ALBUM REVIEW: NEW FRIES – IS THE IDEA OF US

Is The Idea Of Us is a stripped back album from New Fries, who having mutated through a number of changes after the departure of their synth player Ryan, became the trio of Anni (bass, vocals), Tim (guitar, sampler) and Jenny (drums). They have pulled apart the conventions of a traditional band by mixing up the instruments they had traditionally played and involving musician and engineer Carl Didur who is part of Toronto’s experimental music scene and collaborated on ideas as well as the recording. In their own words from the press release:

We’ve never been interested in the tradition of songwriting—though we’re interested in musical elements like repetition, space, and dynamics. We have wanted our music to make people dance but have also wanted to produce the feeling of that being taken away from a room

Those ‘musical elements’ include speeding up and slowing down in songs, using grating noises, loops, juddering echo and reverb which produce an effect that is simultaneously  unnerving and appealing. Once a conventional song structure is removed it makes you listen on the edge of your seat, not knowing how each track is going to hit your ears, and I found this hugely enjoyable. It’s like Indie-Dub, which put me in mind of a slightly less harsh, but no less gratifying, version of Gary Clail’s On-U Sound System and Mark Stewart & The Mafia, which took dub production values and applied sandpaper and nails in a way that comes off like stepping on a Lego brick when you’re high.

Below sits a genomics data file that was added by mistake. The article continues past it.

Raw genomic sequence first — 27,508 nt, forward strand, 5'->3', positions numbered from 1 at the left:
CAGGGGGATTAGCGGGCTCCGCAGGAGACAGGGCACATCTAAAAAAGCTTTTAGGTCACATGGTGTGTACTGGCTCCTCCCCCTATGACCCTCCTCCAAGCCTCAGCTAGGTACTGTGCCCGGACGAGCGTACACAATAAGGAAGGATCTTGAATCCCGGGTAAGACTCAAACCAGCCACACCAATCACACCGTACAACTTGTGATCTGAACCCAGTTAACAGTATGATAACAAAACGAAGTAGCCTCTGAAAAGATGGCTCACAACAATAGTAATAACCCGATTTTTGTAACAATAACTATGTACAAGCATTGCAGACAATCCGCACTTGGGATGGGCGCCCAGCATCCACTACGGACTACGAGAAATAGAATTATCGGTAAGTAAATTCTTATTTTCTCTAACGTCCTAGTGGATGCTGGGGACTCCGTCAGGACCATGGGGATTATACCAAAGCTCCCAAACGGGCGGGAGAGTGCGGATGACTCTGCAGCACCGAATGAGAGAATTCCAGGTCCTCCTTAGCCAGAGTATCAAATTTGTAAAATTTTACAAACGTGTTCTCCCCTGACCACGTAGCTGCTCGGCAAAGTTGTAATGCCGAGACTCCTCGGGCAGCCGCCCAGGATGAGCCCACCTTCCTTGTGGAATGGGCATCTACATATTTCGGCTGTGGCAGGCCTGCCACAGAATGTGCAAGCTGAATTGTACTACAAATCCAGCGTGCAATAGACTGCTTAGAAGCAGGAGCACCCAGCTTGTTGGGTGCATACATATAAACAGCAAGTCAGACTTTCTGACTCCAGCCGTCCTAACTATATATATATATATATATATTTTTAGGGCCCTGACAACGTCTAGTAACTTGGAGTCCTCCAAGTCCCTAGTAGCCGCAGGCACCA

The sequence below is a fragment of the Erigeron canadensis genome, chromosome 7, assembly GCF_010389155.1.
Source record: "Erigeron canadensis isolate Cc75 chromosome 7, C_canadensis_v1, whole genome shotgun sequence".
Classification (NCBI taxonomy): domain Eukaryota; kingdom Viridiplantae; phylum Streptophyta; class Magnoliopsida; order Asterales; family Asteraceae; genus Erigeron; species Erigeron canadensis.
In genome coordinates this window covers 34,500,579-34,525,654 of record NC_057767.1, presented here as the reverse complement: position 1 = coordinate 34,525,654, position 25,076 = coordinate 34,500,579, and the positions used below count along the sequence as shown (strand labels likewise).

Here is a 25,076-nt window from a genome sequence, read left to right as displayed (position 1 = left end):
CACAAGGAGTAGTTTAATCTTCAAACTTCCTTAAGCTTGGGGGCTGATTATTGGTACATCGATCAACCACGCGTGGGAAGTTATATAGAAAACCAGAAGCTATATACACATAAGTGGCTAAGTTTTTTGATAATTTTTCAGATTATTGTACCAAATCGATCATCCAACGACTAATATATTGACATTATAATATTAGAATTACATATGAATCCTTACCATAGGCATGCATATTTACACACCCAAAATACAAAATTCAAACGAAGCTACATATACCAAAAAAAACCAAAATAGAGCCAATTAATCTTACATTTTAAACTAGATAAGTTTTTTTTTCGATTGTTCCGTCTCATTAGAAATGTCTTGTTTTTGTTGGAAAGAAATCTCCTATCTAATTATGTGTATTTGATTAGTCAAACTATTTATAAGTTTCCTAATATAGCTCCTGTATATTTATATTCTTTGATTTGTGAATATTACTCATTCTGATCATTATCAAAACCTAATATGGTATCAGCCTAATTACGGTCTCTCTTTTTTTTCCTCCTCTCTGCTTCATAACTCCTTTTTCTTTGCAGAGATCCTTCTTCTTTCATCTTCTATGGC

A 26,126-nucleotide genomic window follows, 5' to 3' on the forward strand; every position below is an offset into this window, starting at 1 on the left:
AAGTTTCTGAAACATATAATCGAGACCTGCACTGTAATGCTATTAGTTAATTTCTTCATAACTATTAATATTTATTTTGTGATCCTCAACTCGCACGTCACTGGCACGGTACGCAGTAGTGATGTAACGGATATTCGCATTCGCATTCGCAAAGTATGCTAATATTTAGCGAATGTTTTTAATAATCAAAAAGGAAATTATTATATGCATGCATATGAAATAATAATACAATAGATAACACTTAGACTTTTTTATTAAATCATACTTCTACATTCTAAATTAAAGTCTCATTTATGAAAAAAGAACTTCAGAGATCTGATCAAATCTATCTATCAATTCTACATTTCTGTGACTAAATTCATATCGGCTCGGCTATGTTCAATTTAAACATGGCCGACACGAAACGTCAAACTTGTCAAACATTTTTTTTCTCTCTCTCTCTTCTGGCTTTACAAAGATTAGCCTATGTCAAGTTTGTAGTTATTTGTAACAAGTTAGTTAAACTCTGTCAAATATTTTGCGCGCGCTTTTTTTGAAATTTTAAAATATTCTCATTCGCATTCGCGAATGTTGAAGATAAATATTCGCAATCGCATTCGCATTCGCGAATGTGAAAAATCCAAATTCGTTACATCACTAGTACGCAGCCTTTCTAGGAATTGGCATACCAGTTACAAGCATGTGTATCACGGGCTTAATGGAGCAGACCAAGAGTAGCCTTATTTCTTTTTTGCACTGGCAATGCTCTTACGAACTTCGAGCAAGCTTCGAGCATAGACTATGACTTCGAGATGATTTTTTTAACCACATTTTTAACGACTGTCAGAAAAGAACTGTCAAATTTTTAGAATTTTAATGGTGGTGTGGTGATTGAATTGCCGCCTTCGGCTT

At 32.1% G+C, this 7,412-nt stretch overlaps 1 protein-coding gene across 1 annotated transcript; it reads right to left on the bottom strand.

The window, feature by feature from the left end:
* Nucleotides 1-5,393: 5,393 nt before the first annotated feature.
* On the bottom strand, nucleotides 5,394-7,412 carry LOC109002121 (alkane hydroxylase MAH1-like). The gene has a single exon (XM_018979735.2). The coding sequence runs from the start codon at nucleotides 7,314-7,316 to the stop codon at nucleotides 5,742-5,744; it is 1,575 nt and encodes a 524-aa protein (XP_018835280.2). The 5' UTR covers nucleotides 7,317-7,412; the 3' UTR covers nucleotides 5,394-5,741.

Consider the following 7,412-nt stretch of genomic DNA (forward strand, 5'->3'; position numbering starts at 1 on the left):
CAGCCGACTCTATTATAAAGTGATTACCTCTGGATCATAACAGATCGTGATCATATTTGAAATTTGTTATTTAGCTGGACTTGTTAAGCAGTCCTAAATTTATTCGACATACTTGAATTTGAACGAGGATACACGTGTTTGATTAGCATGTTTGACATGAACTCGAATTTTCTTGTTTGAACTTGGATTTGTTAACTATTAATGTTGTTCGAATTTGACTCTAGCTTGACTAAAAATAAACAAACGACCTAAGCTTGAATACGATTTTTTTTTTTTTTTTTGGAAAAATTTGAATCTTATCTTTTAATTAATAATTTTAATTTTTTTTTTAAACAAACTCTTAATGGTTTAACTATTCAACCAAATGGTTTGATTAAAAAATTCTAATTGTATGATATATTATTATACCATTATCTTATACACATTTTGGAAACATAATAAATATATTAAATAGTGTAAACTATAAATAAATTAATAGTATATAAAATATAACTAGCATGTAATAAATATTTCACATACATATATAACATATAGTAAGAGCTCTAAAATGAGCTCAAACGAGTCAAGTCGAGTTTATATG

New Fries-BANDSHOT.jpg

The more ‘commercial’ sound of tracks like ‘Ploce’ or ‘Mt. Tambora’ (whose eruption in 1816 caused the infamous ‘year without summer’) and ‘L’Express’ chime with the stripped back sound of Automatic’s album Signal or the alienated sound of Drahla’s Useless Coordinates. The named tracks are mixed in with seven short sound collages all titled ‘genre’ which are peppered throughout the album and, whereas some tingle with wubs and whoops, others crunch with edgy tension, like putting glass and rocks in a washing machine.

Is The Idea Of Us resonated with me and, although it might not help you relax while you’re reading the Sunday papers (and I would avoid putting it on during a fractious comedown), it’s a sensory world that’s worth spending time in and the lack of a ‘middle-8’ or ‘slight refrain’ makes this world all the more interesting.

Review by Paul F Cook

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